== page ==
Here is How Budget 2020 Ensured a Bumpy Ride for Indian Automobile Sector

The 2020 Budget and the Heartbreak it Presents for the Indian Automobile Sector
Budget 2020: Disappointing budget for automobile industry
The 2020 Budget and the Heartbreak it Presents for the Indian Automobile Sector
Budget 2020: Disappointing budget for automobile industry

The Indian automobile sector is still struggling with notorious levels of underperformance. Hence, the expectations for incentives, policies and the much-needed relief for the industry were high from the 2020 Budget. However, Finance Minister Nirmala Sitharaman did not confirm the adaptation of a single measure to directly aid the automotive sector in her presentation. Instead, she smartly evaded any mention of the industry at all.

Budget 2020 and the Indian Automobile Industry

Before the Budget 2020 was going to be presented, many notable people from the auto sector showed concerns and gave ideas on how to help the declining situation of the industry. The Society of Indian Automobile Manufacturers’ (SIAM) president Rajan Wadhera had asked for a reduction in GST and incentive on vehicle scrappage. Also, he urged the government to consider decreasing the GST rates for BS-6 vehicles effective from April 1, from 28% to 18%, as a way to reduce the demands. He has also urged the government to increase budget allocation for ICE bus acquisition by state transport undertaking.

What’s more disappointing is that even in times such as these, not only was the auto sector ignored in the budget, the Finance Minister did not include any announcements about the electric vehicle charging infrastructure either. The government has openly been promoting EVs for a while, and this would have helped in making customers switch to them more accessible. 

The hopes of the industry were high on any announcements regarding EVs but had little luck in this department. The government did announce that they will provide INR 4,400 Cr for improving air quality measures in the cities with a population above a million. The states will also be provided with the necessary incentives and parameters for this, though one can only hope that they include some of these funds for the promotion of electric vehicles, which would play a vital role in achieving cleaner air.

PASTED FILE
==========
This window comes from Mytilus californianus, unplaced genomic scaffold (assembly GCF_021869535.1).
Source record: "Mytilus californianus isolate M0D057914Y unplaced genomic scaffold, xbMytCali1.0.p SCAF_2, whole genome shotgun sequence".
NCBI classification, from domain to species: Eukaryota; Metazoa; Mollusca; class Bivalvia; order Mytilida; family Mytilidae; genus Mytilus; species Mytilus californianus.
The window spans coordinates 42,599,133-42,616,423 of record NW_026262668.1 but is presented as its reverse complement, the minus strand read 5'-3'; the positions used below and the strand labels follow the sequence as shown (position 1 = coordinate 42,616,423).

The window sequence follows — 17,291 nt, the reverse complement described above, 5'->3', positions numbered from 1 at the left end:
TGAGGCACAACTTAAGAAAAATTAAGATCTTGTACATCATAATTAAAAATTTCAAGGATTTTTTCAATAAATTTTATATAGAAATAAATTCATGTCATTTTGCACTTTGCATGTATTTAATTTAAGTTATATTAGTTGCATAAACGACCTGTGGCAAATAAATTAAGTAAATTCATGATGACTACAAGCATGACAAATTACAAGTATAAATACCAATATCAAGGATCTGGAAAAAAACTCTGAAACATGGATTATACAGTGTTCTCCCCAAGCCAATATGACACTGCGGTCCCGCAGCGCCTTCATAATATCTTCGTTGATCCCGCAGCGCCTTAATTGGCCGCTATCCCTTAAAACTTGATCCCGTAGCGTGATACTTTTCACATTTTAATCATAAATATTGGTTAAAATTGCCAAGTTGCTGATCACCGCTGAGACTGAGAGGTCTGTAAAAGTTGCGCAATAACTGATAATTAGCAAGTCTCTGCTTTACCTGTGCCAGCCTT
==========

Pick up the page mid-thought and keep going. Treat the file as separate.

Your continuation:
Nirmala Sitharaman stated that the accelerated development of highways would begin with a deadline of 2023 for the Delhi-Mumbai expressway and two other such projects. Moreover, monetisation of about 12 of highway bundles of more than 6,000 km is being planned and will be completed before 2024.

Nevertheless, the lack of a direct acknowledgement has come as a surprise and a killjoy for the automotive sector. The automobile manufacturers can now only wait and see if the announcement of benefits and reduction in income tax slabs in other areas will have some indirect consequence on the industry or not.

Federation of Automobile Dealers’ (FADA) President Ashish Harsharaj Kale said that the focus of the budget on agriculture, rural development and irrigation should result in increased rural demand in the next three to four months if all the measures are taken immediately. He emphasised on the importance of an increase in demand for two-wheelers, tractors and small commercial vehicles. In the end, he added that it is disappointing that, as a part of the auto ecosystem, no direct benefits for the automobile industry have been announced.

Pankaj M Munjal, chairman and managing director of Hero MotorCorp has also commented saying that the government should incentivise EV manufacturers, and use a portion of the 1.7 lakh Cr reserved for boosting the transport infrastructure and making e-bike friendly roads and parking spaces to reduce congestion in urban areas and promote environmentally friendly transportation. 

He also said that the reduction of GST on EVs to 5% was welcome and helped automakers too but he hopes that the government would reduce the GST rates in order to promote and encourage EV factories to set up battery manufacturing units in the country.

During the press Q&A session, in response to a floor inquiry about the absence of spotlight on the automobile business, the Finance Minister said that her methodology with this financial limit has not been industry savvy and subsequently, numerous different divisions were not directly addressed either. She did, however, express that the administration is moving in the direction of a scrappage arrangement and something exclusive is in the pipeline though not yet ready to be on the page and hence remains to be announced. She included that her methodology was planned for getting cash under the control of consumers.

The vehicle part contributed a considerable INR 1,20,000 crore in GST assortment in the fiscal year 2019 – more than ten per cent of the absolute Rs 11,00,000 crore produced by the administration and it represents seven per cent of the nation’s complete Gross domestic product and about fifty per cent of manufacturing the Gross domestic product. 

Furthermore, it utilises more than 35 million individuals directly and indirectly. Information discharged by SIAM a year ago claims that more than 2 lakh employees have been laid off, while ACMA too shows a loss of around 1 lakh probationary specialists in the automobile sector. In this way, the hopes for measures of an expedient recovery were very much established. However, the automotive industry will now need to plan and prepare for a seemingly difficult ride ahead.